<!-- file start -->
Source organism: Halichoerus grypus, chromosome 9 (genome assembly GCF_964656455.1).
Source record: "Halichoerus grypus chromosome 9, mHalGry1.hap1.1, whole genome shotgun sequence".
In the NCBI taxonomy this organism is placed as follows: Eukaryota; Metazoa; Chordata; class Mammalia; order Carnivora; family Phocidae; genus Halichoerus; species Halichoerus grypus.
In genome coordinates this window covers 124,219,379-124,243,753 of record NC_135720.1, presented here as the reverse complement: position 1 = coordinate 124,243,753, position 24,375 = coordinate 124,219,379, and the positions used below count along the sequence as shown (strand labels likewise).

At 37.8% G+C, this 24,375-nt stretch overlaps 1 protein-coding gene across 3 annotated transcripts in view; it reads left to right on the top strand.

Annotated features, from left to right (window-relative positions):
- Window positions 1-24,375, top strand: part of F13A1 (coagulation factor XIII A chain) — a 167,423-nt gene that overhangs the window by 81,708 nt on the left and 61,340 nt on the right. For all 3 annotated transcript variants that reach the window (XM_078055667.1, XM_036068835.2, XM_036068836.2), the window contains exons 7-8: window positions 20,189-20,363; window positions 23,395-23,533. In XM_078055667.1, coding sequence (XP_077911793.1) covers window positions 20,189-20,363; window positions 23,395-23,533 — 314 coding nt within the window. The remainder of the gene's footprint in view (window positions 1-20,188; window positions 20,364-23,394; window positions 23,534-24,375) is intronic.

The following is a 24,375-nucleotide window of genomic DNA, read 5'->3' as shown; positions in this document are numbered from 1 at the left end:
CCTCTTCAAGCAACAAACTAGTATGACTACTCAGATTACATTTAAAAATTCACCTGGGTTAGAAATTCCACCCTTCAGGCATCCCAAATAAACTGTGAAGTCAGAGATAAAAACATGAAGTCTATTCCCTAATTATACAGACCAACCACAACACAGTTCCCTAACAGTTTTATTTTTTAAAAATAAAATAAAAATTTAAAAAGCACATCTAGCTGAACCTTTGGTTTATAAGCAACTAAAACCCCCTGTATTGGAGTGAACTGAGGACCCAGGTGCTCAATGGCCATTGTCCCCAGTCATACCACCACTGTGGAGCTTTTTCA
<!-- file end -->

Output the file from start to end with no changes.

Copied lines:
Source organism: Halichoerus grypus, chromosome 9 (genome assembly GCF_964656455.1).
Source record: "Halichoerus grypus chromosome 9, mHalGry1.hap1.1, whole genome shotgun sequence".
In the NCBI taxonomy this organism is placed as follows: Eukaryota; Metazoa; Chordata; class Mammalia; order Carnivora; family Phocidae; genus Halichoerus; species Halichoerus grypus.
In genome coordinates this window covers 124,219,379-124,243,753 of record NC_135720.1, presented here as the reverse complement: position 1 = coordinate 124,243,753, position 24,375 = coordinate 124,219,379, and the positions used below count along the sequence as shown (strand labels likewise).

At 37.8% G+C, this 24,375-nt stretch overlaps 1 protein-coding gene across 3 annotated transcripts in view; it reads left to right on the top strand.

Annotated features, from left to right (window-relative positions):
- Window positions 1-24,375, top strand: part of F13A1 (coagulation factor XIII A chain) — a 167,423-nt gene that overhangs the window by 81,708 nt on the left and 61,340 nt on the right. For all 3 annotated transcript variants that reach the window (XM_078055667.1, XM_036068835.2, XM_036068836.2), the window contains exons 7-8: window positions 20,189-20,363; window positions 23,395-23,533. In XM_078055667.1, coding sequence (XP_077911793.1) covers window positions 20,189-20,363; window positions 23,395-23,533 — 314 coding nt within the window. The remainder of the gene's footprint in view (window positions 1-20,188; window positions 20,364-23,394; window positions 23,534-24,375) is intronic.

The following is a 24,375-nucleotide window of genomic DNA, read 5'->3' as shown; positions in this document are numbered from 1 at the left end:
CCTCTTCAAGCAACAAACTAGTATGACTACTCAGATTACATTTAAAAATTCACCTGGGTTAGAAATTCCACCCTTCAGGCATCCCAAATAAACTGTGAAGTCAGAGATAAAAACATGAAGTCTATTCCCTAATTATACAGACCAACCACAACACAGTTCCCTAACAGTTTTATTTTTTAAAAATAAAATAAAAATTTAAAAAGCACATCTAGCTGAACCTTTGGTTTATAAGCAACTAAAACCCCCTGTATTGGAGTGAACTGAGGACCCAGGTGCTCAATGGCCATTGTCCCCAGTCATACCACCACTGTGGAGCTTTTTCA